Thursday, February 23, 2023

"If We Were Kin"

New from Oxford University Press: If We Were Kin: Race, Identification, and Intimate Political Appeals by Lisa Beard.

About the book, from the publisher:

In June 1973, amid ideological rifts in the U.S. gay liberation movement, thousands of people gathered in New York City's Washington Square Park to commemorate the fourth anniversary of the Stonewall Rebellion. Partway through the rally, Street Transvestite Action Revolutionaries (STAR) co-founder Sylvia Rivera fought her way to the stage to address the predominantly white, middle class lesbian and gay crowd. Over the din of their boos and jeers, Rivera reprimanded the crowd for failing in their responsibilities to their "gay brothers and sisters" in jail, detailed the sacrifices she had made for the movement, and called them into the politics of STAR, "The people who are trying to do something for all of us and not men and women that belong to a white middle class white club! And that is what you all belong to!" Rivera's appeal thus worked through a push-pull of distance and belonging, shaming the movement for its assimilatory turn while invoking forms of kinship and calling her listeners into an expansive multi-issue liberation politics.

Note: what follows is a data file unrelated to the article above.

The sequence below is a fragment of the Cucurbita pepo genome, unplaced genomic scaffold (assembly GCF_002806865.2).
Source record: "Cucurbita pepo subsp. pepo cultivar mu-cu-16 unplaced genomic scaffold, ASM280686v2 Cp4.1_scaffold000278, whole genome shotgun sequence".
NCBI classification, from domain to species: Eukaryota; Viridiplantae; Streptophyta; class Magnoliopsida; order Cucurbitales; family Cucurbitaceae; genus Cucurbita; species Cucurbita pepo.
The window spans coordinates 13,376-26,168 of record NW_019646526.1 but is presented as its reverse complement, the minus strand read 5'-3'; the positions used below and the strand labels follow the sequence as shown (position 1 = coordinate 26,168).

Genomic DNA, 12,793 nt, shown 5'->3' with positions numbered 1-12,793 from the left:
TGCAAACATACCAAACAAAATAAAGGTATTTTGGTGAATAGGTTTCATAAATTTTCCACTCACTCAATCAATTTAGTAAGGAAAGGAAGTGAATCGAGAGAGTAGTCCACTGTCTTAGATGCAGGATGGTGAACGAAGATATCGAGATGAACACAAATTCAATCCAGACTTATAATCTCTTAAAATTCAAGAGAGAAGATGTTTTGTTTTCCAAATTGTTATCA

How does a sense of intimacy call people into political community? If We Were Kin is about the we of politics--how that we is made, fought over, and remade--and how these struggles lie at the very core of questions about power and political change. Across a range of sites in racial justice and queer/trans liberation movements--from speeches by James Baldwin and Sylvia Rivera in the 1960s and 1970s to contemporary immigrant justice campaigns by the antiracist LGBTQ organization Southerners on New Ground (SONG)--Lisa Beard traces a distinct lineage of appeals that challenge atomized and hierarchical racial formations in the United States and advance powerful visions of political relationships rooted in mutuality and shared freedom. In plumbing the deeper registers of identificatory appeals, Beard transforms understandings of identity, solidarity, political confrontation, and apparent loss/failure as points of possibility. If We Were Kin offers an innovative account of racial politics and political theory rooted in Black, Latinx, queer, and trans activism in twentieth and twenty-first century America.
Visit Lisa Beard's website.

--Marshal Zeringue